Farmers will not keep the bulls as they can’t afford to feed them. So, they wil sell them and it will go to slaughterhouses.

    The whole cattle industry has to rely artificial semens for cow breeding. There are 6 bull breeds in Tamil nadu and one is already lost in the lost few years. Only 5 breeds are left and that too in rapidly reducing numbers.

    • Bibi commented on February 1, 2016 at 12:33 pm

      This cruelty MUST STOP

      • Vinoth commented on February 3, 2016 at 2:42 pm

        This is not cruelty.. Poor farmers spending lot of money to maintain the Jallikattu bulls. This is the tradition of a people who speaks one of the ancient language. There are lot of government officials and blue cross members will be there in the spot. No one can hurt a bull. People here loves them more than their children. If we try to stop this game then most of natural cattle breeds will vanish from earth. Think about this.. “We shall klill a animal for food, We shall kill home less animals but we should not play with them” I dont think playing is cruel and killing is not..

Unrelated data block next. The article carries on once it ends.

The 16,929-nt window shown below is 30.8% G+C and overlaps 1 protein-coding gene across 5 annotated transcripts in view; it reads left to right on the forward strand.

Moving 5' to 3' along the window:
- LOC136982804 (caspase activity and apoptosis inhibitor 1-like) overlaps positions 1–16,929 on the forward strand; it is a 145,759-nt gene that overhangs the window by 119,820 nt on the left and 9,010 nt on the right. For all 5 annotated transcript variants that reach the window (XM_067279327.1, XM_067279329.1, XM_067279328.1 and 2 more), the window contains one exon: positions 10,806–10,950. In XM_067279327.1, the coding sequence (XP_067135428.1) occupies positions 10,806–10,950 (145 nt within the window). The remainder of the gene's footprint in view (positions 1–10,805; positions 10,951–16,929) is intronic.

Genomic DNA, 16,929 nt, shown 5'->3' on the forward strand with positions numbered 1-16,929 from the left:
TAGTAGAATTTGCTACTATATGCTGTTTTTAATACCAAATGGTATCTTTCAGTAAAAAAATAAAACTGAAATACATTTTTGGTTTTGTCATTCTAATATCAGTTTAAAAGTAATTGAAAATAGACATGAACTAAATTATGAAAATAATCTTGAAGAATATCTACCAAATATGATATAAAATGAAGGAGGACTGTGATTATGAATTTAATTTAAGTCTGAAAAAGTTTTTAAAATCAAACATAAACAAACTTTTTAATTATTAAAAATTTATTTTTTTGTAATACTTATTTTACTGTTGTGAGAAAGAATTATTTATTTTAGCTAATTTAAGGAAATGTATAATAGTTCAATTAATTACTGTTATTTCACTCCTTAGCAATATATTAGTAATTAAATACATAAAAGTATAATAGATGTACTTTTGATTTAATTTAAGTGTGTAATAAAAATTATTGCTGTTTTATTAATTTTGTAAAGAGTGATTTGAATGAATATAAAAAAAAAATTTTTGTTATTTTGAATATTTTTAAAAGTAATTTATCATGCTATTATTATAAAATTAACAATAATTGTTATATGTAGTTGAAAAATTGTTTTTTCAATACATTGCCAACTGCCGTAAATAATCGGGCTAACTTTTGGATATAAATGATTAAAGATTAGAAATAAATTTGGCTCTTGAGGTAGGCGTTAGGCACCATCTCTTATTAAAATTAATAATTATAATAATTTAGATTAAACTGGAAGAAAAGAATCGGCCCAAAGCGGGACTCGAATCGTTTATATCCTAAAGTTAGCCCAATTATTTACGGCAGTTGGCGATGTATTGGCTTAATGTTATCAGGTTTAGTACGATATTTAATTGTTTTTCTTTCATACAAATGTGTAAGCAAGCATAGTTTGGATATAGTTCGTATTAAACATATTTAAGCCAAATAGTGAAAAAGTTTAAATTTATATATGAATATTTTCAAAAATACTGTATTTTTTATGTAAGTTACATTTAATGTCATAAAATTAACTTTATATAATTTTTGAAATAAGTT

• Linda White commented on February 7, 2016 at 4:35 pm

      Bulls or any other animal should not be used and kept in conditions that are cruel for entertainment. We live now not in the 16th century and it is time you and your Country realised this. It is disgusting to allow such torment and should be outlawed immediately. What if your child was subjected to this sort of abuse. I will never visit your country again and neither will many thousands if you continue such practices.

      • Selva commented on February 8, 2016 at 11:01 pm

        As mentioned, it does not torture. The video was doctored to show it as cruel. You can check lots of real videos by directly showing the sport. Of course, it is ur wish to decide to visit India or not. But, I try to distinct between cruelty(slaughtering, horse racing, etc.) and natural sport like Jallikattu.

  • Ankita commented on February 8, 2016 at 4:08 am

    Its barbaric plz stop this festival. How can people be so cruel to animals. These people should also be tortured in this way and it compels me to think instead of these bulls these people should be used for festival and treated same way. I wonder do people think they are great to humanity by taming a wild animal.